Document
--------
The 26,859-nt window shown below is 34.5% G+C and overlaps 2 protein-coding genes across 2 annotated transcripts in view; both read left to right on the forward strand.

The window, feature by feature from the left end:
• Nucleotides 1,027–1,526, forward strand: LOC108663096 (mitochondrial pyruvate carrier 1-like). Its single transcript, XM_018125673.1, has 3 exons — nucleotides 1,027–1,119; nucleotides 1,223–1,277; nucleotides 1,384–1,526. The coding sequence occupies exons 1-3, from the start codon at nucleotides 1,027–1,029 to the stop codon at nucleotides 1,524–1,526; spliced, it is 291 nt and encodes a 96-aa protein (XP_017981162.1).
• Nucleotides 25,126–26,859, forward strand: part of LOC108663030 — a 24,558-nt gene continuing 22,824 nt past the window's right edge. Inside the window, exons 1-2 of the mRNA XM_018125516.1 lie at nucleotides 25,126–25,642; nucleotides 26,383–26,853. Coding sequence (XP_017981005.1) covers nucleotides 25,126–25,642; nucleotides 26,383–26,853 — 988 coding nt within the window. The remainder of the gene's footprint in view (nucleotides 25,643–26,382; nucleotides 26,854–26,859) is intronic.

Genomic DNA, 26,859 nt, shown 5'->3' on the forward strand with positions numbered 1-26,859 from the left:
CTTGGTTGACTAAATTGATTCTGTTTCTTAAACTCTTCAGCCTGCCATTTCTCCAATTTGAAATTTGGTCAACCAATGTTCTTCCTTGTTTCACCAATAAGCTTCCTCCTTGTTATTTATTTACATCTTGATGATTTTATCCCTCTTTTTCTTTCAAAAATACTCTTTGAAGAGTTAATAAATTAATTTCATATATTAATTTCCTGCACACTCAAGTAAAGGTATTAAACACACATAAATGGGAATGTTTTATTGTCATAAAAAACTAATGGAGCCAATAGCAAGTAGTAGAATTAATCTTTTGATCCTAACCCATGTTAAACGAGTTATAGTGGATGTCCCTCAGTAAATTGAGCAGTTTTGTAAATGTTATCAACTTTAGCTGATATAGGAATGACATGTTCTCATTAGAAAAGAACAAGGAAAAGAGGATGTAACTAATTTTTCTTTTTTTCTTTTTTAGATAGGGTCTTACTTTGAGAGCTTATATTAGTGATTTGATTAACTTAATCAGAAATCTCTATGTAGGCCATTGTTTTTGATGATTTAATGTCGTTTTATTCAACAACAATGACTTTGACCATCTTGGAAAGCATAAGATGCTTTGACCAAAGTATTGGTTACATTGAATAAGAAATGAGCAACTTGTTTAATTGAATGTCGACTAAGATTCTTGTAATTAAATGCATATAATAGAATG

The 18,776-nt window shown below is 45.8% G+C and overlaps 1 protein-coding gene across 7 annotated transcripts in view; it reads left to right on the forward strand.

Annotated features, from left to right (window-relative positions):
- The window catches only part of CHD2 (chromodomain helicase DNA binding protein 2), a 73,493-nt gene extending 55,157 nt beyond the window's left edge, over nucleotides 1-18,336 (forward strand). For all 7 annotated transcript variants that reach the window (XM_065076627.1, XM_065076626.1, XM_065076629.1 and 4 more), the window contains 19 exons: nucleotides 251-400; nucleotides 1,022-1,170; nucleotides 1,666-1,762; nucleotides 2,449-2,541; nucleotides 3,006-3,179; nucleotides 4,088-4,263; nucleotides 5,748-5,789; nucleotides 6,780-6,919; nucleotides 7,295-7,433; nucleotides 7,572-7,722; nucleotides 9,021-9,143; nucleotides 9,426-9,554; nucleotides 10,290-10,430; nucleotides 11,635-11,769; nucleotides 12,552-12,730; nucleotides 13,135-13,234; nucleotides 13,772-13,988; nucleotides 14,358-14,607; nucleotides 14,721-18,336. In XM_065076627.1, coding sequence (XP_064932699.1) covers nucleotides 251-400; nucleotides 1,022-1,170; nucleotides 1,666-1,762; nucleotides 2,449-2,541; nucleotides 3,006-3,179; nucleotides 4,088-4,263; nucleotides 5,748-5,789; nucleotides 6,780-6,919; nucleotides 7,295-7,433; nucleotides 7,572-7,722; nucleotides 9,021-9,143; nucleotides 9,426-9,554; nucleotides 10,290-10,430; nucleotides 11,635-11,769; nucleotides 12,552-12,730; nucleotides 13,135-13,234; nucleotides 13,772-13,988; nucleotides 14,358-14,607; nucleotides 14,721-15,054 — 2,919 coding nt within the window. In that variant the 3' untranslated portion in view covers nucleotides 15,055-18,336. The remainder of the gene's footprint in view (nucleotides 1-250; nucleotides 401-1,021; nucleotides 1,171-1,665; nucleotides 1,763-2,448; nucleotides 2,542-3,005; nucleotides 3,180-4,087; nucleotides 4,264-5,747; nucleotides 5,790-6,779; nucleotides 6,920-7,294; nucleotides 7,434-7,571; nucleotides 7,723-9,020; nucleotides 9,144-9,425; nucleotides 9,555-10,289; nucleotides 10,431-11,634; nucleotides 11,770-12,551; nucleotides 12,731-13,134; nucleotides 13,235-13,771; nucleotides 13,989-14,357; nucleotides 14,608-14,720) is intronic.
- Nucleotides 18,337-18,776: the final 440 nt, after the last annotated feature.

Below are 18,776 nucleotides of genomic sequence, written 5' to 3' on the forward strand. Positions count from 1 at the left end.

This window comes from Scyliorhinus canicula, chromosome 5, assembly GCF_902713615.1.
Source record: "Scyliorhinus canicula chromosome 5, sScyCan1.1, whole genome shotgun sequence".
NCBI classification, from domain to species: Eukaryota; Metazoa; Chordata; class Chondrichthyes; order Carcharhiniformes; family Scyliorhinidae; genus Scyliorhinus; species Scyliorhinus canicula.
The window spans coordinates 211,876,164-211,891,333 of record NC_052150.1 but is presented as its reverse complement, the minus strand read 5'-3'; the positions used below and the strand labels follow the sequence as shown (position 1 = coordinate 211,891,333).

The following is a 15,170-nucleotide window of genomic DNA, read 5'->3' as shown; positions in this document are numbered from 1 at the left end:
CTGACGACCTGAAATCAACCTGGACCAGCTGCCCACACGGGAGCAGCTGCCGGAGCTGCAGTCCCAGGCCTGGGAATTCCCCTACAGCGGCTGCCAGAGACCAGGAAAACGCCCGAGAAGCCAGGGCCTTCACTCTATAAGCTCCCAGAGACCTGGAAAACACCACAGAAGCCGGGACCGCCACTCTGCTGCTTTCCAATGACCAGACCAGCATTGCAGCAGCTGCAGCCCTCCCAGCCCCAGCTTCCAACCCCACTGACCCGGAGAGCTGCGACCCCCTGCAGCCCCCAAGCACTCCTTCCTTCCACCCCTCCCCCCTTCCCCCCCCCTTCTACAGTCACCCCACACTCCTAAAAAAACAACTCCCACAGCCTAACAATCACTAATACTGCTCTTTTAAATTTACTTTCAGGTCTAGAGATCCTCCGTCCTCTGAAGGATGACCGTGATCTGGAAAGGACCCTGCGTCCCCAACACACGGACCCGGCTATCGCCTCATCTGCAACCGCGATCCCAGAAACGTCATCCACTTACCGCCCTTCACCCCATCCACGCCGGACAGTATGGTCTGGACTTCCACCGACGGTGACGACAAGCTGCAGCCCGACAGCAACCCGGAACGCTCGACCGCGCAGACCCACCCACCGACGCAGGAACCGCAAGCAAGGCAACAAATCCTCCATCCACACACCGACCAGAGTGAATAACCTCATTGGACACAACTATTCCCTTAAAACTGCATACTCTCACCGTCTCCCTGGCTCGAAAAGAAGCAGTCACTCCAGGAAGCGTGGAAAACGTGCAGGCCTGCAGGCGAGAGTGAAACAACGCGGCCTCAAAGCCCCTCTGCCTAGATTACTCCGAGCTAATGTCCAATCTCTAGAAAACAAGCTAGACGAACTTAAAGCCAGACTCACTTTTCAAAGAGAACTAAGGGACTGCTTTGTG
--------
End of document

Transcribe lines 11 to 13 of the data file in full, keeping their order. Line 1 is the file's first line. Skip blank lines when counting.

Below are 18,776 nucleotides of genomic sequence, written 5' to 3' on the forward strand. Positions count from 1 at the left end.

This window comes from Scyliorhinus canicula, chromosome 5, assembly GCF_902713615.1.
Source record: "Scyliorhinus canicula chromosome 5, sScyCan1.1, whole genome shotgun sequence".